Why not be a director?

Being a director is not for the faint hearted. It can be a full on, demanding and daunting role, but it’s also an opportunity to help build a strong, fair and sustainable future for organisations, and for New Zealand. By Kirsten Patterson.

We live in unusual, almost surreal times. Recently I’ve felt like I was witnessing post-Covid euphoria. People were out and about enjoying the freedom to eat out, have a cocktail, shop freely. 

Things seemed almost ‘normal’. But I know that they’re not. Global borders are still closed, the economy is uncertain and many organisations are feeling the hard pinch of reality arriving hot on the heels of the end of the wage subsidies. 

Organisations are cutting spending, downsizing and adjusting to a different version of normal. 

It is probably not surprising, but it is interesting that I have had many conversations recently with people who have felt the lure of being a director as they consider a career reset. 

Leading a professional body for directors I, of course, encourage new members but I want you to join with eyes wide open and for the right reason. 

And that really depends on your ‘why’, because being a director is not for the faint hearted. 

It can be a full on, demanding and often difficult and daunting role. It is also a fantastic opportunity to help build a strong, fair and sustainable future for businesses and organisations, and for New Zealand. 

But I have to be honest with people that approach me to chat about being a director. You probably won’t get paid much, if at all. 

You certainly won’t replace your executive level income. The hours are longer than you think and the personal liability risk is real. You’re unlikely to get on an NZX board, at least not in the short term, and getting a role at all usually takes a lot of effort.

So, am I saying don’t be a director? No. But, it’s important to be clear about the pathway you are embarking on. 

Think about what you want to achieve, how you can make a difference and why you want to. 

Do you want to be a director on a large corporate board, a start-up, a state sector organisation, or a charity? Or take on other governance roles such as on an advisory board or committee? 

Do you want a portfolio of positions or a particular role to help a business or community organisation reach its best?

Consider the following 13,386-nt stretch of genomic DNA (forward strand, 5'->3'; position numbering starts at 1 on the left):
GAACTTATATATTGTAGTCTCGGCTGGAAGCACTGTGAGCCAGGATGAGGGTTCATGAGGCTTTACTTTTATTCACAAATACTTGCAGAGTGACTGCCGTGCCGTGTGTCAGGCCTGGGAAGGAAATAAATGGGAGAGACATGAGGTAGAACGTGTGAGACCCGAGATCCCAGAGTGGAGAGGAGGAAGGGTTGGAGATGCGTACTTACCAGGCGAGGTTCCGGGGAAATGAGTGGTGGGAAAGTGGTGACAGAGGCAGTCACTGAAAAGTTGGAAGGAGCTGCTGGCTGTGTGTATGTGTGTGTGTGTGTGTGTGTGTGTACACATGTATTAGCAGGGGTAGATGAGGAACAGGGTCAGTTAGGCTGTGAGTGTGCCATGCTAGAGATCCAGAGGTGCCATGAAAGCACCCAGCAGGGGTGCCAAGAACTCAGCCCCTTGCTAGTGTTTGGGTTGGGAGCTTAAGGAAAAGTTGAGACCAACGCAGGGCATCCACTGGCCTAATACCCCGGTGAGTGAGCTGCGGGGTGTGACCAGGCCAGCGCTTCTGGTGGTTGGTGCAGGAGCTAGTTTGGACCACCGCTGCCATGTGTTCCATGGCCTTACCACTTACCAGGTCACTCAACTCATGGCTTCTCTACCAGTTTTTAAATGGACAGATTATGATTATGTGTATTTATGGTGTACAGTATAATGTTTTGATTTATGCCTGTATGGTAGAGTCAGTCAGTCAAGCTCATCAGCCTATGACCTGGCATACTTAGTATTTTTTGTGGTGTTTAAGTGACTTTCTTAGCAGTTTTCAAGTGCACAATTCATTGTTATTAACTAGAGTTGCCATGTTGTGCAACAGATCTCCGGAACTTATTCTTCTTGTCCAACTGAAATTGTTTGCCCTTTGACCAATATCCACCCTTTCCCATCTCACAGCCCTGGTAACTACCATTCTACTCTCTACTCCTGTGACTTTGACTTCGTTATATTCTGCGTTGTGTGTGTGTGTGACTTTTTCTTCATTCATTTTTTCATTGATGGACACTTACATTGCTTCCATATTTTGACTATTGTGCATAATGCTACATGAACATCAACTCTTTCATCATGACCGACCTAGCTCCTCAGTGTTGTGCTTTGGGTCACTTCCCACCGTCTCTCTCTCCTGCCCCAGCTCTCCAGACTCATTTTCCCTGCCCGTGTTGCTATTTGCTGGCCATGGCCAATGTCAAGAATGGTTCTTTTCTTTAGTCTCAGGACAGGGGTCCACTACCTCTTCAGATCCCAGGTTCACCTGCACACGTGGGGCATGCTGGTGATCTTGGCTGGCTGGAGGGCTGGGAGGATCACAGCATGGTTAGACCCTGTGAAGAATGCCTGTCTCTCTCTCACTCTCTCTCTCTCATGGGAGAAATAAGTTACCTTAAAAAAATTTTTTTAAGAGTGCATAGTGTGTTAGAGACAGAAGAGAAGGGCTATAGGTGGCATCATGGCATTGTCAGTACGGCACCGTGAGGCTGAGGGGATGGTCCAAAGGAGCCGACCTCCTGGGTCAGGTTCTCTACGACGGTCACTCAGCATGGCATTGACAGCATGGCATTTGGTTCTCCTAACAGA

Be clear about your why and then plot your path. Of our 9000+ members, 51 percent have roles on not-for-profit boards and for a quarter of our members it is their primary role.

 I’m really inspired that so many choose to give back, to use their skills to help drive this essential sector. These roles are often voluntary. That doesn’t mean they are unimportant. I believe they are essential, especially now and a recent pulse survey we conducted backs that up. 

These organisations need skilled and experienced leaders, who are willing to commit to their governance roles and the work required to move the organisation forward. In fact, all organisations will require these things.

As a professional body we can’t guarantee that you’ll get a board role. That’s over to you. But we can help ensure that you are well-prepared, that you have access to the information you need and that we will be with you every step of the way as you embark on your governance journey. 

So to answer your question: “Should I try governance?” Maybe you should, but know that it’s not a quick fix or an easy ride. 

You need skills and experience, a willingness to commit, and the desire to make a difference. You also need a plan and the courage to keep learning and challenging yourself. If that sounds like you, then governance is definitely for you. If it’s a part-time job you’re after, you’ll find the reward does not reflect the risk.

If you’ve read this far and still think: ‘why not be a director’, we have a huge range of information freely available on our website: iod.org.nz. Go in with your eyes open and join others who are doing their bit to help build a better New Zealand.  

Kirsten Patterson is the CEO at the Institute of Directors.

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